Marcel Pervititch is also a very important name for anyone doing urban and architectural research on Istanbul. The plans Pervititich produced are a sort of X-ray of Istanbul in the Twenties, Thirties and Forties. Every single building was recorded, along with its construction materials, to help insurance companies understand the fire risk.
A tender reminder of the Crimean war: this appears to be the grave of an apprentice sailor who died at the age of 17 on the French ship Jean Bart, which came to the area when France, England and Piedmont allied with the Ottoman Empire against Russia.
The Vallauri and Lebon families united early in the 19th century. Francesco Vallauri was a confectioner and a purveyor to the imperial family. The Lebons, a French Levantine family, owned the famous Markiz café which still stands today in Tunel – though in a sad, commercialised state. The son of Francesco Vallauri was Alessandro Vallauri, or Alexandre Vallaury. There is ambiguity urrounding his nationality. Born as an Ottoman subject, he became one of the most prolific and influential architects in the 19th and early-20th century in Istanbul. He had studied at the Ecole des Beaux-Arts in Paris, and was buried in Grasse (in Provence). Buried here are his parents and other family members. Vallauri was the architect of Pera Palace, now the Haydarpasha campus of Marmara University – on which he collaborated with D'Aronco (see Cornucopia issue No 46) – the Istanbul Erkek Lisesi (once the Public Debt headquarters), the Ottoman Bank and the Archeological Museum. The Istanbul landscape is dotted with landmarks designed by him.
The funerary chapel of the Corpi family is even more imposing than the Botter chapel. The Corpi were a wealthy family of Genovese origin who settled on the Greek island of Chios and came to Istanbul in the early 19th century. The most famous members of the family were Domenico and Ignazio Corpi, whose wife was Sofia. Ignazio Corpi was the patron who commissioned the architect Giacomo Leoni to design the Palazzo Corpi, which later became the US Embassy, then its Consulate, and today is Soho House.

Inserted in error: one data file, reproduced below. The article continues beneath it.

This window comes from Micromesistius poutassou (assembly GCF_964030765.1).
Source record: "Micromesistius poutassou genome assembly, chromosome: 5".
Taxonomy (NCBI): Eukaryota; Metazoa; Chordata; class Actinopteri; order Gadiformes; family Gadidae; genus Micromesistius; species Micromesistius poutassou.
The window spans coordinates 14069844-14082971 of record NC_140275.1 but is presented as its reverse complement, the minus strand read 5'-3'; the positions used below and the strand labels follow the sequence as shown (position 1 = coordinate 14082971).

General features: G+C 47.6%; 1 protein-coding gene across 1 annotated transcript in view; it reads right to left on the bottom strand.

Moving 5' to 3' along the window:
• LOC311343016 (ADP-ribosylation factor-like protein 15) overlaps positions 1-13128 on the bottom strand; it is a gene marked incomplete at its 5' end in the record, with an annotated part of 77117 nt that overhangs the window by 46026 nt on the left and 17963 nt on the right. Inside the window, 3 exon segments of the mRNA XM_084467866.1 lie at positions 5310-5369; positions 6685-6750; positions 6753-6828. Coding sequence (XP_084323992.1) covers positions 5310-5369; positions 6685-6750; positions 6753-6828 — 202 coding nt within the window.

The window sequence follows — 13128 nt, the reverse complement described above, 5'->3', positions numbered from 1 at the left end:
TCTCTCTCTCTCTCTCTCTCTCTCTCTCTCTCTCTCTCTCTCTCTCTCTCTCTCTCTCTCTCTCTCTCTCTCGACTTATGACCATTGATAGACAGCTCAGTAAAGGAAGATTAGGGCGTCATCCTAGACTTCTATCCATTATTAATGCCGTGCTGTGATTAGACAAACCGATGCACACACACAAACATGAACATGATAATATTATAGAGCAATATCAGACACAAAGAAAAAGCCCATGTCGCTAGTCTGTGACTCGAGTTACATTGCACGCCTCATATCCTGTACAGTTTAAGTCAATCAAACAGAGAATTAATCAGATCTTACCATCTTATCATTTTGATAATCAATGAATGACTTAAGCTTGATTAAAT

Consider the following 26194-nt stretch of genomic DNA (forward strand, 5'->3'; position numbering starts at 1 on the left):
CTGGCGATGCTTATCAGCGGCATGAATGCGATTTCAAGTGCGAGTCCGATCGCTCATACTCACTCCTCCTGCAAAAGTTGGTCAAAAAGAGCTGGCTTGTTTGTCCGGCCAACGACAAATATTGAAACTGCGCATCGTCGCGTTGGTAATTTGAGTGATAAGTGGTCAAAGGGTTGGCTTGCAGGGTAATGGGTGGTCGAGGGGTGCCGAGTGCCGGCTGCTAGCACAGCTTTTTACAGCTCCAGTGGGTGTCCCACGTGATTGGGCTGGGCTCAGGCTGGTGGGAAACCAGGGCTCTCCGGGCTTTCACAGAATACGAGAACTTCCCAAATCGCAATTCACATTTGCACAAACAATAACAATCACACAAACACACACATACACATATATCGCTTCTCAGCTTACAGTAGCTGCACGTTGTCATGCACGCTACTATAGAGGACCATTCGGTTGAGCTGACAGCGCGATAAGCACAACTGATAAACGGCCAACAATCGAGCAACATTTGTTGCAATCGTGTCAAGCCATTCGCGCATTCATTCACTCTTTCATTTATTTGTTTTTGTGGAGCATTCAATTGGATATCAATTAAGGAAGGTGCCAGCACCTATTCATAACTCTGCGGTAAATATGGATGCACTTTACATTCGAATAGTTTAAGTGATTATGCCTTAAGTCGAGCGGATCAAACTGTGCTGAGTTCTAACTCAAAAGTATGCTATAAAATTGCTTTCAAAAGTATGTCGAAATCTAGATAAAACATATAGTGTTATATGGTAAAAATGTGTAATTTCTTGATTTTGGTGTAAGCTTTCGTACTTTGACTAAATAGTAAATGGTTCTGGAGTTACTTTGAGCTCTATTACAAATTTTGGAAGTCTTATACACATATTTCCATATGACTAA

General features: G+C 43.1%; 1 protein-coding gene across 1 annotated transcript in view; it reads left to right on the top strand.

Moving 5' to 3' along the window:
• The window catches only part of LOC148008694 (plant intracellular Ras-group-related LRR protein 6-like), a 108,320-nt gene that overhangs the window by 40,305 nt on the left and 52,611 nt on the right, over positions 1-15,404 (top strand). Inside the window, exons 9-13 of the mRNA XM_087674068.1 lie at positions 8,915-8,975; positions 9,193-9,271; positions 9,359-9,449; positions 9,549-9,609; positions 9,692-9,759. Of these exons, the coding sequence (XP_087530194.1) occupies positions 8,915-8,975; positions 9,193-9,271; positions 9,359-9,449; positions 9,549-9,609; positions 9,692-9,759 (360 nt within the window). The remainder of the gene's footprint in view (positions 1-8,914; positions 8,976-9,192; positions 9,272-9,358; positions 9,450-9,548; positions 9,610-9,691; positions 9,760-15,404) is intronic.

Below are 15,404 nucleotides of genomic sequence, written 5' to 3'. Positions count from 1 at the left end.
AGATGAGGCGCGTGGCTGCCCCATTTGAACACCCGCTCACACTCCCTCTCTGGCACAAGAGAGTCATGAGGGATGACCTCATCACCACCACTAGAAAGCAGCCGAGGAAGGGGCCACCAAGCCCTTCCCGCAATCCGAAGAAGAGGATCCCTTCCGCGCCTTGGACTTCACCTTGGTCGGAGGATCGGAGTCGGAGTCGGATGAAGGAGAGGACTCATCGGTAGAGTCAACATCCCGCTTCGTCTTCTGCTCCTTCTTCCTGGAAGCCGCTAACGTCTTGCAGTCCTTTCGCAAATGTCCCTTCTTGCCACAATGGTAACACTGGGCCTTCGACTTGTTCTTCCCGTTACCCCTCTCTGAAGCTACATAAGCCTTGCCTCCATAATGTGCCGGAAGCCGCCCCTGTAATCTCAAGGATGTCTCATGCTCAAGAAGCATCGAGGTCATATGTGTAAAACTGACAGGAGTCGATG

This is the tomb of two French Levantine families who were highly influential in the history of not only Istanbul but also of Izmir and the Levant in general. Some of the buildings they commissioned are still standing. One such is the Buyuk Londra Oteli, (commissioned by Glavany) and the Glavany Building which is on a side street that leads to the Italian consulate. The Gravier family was here from at least the 18th century, and the French ambassador, Vergennes – one of the most influential diplomats in the history of Ottoman-European relations in the mid-18th century – married a lady from the Gravier family. At the time this was illegal, as French ambassadors were not allowed to marry into the local community, so the marriage had to remain clandestine. Their children, who dressed in the local Ottoman style, were culturally Levantine and Ottoman, not just French. When the ambassador returned to Paris at the end of his mission he tragically had to leave his family behind, and was said to be desperate at leaving his ‘unofficial’ family in Pera. There are portraits by Antoine Favray of the Ambassador Vergennes and Madame Gravier in the Pera museum. This tomb has original architectural features and a medieval revivalist character, as opposed to most of the others which are classicised.
The cemetery is a world within the city, and a reminder of the plural society that once lived here. It should be protected as a unique example of multicultural heritage.